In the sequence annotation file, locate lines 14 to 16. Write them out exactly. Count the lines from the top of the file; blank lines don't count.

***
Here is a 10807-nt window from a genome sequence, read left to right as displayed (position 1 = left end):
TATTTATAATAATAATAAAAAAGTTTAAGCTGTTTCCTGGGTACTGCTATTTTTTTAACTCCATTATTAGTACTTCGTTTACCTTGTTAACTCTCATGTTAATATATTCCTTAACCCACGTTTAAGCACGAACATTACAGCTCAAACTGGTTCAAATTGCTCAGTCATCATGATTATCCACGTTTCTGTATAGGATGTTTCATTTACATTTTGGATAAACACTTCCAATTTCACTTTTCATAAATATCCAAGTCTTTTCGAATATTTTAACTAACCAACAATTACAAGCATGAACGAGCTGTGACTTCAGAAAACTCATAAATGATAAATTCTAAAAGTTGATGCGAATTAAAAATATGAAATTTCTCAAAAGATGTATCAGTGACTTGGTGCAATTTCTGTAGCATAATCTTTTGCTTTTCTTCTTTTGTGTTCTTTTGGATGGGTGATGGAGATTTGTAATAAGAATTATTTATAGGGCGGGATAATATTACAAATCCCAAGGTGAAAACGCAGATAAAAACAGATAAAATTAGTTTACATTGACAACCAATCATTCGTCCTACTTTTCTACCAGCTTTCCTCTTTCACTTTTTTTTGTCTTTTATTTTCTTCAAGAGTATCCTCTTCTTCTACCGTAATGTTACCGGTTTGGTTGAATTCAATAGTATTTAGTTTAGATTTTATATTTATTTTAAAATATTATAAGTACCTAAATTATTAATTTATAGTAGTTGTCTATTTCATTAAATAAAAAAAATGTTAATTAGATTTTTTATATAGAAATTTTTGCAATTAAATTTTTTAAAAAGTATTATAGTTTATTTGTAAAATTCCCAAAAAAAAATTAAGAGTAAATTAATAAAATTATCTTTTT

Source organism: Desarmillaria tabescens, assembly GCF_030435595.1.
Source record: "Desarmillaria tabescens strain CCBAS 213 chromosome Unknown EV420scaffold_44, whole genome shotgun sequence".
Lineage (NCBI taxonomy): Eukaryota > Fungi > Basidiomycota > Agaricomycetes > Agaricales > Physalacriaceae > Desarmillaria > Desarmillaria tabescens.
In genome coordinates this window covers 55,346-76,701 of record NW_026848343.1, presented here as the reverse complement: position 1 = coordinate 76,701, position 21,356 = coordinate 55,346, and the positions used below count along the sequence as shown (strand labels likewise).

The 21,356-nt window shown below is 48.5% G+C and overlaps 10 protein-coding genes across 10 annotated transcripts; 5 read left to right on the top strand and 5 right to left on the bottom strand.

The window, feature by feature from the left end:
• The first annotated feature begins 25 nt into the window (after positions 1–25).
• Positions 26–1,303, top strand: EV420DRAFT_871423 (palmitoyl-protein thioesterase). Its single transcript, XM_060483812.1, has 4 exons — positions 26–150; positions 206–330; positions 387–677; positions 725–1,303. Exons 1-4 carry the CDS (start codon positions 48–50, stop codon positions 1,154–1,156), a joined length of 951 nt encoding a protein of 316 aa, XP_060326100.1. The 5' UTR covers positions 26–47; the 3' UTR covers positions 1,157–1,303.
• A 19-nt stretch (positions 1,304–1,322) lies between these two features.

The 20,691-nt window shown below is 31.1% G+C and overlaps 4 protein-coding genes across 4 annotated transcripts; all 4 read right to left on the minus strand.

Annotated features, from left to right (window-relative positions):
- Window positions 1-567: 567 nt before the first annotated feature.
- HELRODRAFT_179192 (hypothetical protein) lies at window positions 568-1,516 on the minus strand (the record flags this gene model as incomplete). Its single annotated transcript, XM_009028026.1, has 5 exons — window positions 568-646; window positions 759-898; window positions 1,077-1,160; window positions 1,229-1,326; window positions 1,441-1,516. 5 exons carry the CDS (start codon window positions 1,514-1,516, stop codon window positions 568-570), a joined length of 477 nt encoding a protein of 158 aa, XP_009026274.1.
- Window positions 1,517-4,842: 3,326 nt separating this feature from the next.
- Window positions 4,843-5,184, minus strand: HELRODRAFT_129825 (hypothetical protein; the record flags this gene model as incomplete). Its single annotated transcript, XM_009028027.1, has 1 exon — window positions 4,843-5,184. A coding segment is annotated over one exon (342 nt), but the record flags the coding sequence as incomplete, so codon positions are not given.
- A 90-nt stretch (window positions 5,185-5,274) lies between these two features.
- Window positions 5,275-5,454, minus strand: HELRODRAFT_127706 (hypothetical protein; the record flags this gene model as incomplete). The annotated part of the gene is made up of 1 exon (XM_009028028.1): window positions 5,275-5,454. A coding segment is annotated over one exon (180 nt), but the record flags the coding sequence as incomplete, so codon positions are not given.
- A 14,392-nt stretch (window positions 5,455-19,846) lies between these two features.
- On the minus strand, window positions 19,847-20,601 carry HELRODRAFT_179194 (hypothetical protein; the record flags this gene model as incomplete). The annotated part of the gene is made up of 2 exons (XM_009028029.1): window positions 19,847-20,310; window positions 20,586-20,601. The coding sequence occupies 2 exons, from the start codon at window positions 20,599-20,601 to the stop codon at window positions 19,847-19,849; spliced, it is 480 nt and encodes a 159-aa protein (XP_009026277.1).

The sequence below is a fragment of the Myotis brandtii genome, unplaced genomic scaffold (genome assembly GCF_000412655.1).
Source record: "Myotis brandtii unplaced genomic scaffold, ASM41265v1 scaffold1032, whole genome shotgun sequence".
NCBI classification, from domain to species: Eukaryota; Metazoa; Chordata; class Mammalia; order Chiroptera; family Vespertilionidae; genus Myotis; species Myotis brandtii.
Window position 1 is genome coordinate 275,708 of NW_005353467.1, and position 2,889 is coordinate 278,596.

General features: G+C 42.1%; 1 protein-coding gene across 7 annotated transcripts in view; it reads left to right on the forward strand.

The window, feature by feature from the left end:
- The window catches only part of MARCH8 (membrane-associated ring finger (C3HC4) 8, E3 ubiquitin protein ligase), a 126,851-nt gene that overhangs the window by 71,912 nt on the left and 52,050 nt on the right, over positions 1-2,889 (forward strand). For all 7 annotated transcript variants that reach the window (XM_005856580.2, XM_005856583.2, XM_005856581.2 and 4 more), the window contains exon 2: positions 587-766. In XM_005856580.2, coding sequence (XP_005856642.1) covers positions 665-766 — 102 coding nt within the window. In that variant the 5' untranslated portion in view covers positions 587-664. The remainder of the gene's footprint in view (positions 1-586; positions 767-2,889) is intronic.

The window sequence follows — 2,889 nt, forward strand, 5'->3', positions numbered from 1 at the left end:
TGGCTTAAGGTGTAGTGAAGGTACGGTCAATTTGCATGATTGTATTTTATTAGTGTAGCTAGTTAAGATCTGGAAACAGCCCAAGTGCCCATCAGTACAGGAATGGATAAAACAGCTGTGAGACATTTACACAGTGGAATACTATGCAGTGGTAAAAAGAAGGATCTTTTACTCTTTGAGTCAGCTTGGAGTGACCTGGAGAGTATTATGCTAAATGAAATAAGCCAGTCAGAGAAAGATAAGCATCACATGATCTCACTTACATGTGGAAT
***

- Window positions 1-567: 567 nt before the first annotated feature.
- HELRODRAFT_179192 (hypothetical protein) lies at window positions 568-1,516 on the minus strand (the record flags this gene model as incomplete). Its single annotated transcript, XM_009028026.1, has 5 exons — window positions 568-646; window positions 759-898; window positions 1,077-1,160; window positions 1,229-1,326; window positions 1,441-1,516. 5 exons carry the CDS (start codon window positions 1,514-1,516, stop codon window positions 568-570), a joined length of 477 nt encoding a protein of 158 aa, XP_009026274.1.
- Window positions 1,517-4,842: 3,326 nt separating this feature from the next.